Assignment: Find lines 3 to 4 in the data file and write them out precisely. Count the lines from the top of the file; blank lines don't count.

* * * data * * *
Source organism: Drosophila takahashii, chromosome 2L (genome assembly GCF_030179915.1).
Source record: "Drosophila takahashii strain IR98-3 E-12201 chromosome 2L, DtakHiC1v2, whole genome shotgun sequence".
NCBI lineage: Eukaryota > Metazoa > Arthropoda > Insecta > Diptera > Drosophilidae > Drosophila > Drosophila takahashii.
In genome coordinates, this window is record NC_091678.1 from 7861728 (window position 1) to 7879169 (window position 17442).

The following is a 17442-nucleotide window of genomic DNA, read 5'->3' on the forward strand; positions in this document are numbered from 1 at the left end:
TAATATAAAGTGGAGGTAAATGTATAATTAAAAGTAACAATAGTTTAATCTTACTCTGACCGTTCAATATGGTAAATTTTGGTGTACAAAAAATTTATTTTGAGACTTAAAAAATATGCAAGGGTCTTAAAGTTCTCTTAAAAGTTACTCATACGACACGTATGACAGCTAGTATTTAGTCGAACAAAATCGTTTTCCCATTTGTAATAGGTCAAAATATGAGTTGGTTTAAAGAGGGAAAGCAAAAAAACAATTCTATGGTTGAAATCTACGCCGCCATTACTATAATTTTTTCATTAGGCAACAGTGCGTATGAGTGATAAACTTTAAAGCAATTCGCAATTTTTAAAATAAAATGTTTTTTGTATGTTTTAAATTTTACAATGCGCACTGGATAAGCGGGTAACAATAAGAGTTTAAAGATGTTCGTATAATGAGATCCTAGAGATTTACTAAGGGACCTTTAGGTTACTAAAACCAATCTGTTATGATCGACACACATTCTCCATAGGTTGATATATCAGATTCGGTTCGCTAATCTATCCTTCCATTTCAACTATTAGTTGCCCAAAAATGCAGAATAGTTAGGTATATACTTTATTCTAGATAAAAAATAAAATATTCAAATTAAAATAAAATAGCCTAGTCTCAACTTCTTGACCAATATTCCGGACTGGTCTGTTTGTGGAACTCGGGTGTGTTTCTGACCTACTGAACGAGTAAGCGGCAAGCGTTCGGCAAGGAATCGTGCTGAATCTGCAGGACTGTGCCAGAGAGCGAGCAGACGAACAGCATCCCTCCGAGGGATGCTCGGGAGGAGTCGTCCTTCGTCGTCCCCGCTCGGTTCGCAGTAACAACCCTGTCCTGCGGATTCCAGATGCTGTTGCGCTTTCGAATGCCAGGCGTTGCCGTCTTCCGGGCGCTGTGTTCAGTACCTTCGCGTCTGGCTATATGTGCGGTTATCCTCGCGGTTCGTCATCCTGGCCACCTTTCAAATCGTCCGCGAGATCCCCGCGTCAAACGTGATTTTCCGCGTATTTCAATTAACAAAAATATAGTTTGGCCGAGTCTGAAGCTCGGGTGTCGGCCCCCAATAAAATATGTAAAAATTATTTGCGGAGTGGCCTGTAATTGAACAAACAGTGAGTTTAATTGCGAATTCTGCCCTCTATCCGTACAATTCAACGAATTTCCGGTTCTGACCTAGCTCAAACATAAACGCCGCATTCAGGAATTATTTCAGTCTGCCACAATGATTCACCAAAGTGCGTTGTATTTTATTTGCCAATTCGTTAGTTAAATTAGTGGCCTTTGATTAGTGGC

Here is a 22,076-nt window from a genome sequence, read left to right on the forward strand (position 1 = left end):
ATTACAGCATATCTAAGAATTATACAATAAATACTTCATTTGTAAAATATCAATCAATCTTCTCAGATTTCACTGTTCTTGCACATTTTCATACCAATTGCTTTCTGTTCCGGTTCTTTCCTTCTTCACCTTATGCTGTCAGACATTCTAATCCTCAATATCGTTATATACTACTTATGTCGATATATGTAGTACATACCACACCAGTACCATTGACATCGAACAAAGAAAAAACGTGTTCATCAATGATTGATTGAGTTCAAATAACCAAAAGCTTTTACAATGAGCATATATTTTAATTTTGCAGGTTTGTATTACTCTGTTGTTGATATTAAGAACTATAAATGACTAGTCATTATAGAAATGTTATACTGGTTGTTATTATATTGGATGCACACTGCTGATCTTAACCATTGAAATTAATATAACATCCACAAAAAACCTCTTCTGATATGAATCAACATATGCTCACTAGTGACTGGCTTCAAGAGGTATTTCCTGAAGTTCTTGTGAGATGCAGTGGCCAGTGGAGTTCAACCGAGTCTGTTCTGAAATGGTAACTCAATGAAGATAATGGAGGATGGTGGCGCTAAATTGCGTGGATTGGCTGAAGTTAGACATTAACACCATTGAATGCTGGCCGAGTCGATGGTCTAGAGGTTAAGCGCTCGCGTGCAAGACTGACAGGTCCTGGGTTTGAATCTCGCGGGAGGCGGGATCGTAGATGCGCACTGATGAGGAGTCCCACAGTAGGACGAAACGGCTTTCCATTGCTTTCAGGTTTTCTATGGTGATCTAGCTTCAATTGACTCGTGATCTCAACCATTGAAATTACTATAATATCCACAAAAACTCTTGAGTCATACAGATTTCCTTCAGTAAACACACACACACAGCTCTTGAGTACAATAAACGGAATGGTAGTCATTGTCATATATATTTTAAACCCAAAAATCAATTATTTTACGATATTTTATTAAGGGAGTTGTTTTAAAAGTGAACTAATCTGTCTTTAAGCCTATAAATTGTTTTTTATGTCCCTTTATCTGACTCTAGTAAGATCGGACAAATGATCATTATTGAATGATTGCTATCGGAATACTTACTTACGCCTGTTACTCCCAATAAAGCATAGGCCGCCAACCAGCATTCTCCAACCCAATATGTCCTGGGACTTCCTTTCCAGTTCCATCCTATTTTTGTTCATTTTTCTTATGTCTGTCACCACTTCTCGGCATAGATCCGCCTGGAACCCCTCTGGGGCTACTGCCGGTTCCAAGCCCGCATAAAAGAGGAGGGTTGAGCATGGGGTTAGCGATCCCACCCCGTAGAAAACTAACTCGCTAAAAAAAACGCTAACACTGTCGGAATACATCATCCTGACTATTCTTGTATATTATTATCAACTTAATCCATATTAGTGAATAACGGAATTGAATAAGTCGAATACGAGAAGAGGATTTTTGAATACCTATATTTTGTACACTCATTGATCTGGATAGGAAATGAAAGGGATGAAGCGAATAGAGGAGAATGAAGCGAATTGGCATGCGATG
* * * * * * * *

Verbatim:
NCBI lineage: Eukaryota > Metazoa > Arthropoda > Insecta > Diptera > Drosophilidae > Drosophila > Drosophila takahashii.
In genome coordinates, this window is record NC_091678.1 from 7861728 (window position 1) to 7879169 (window position 17442).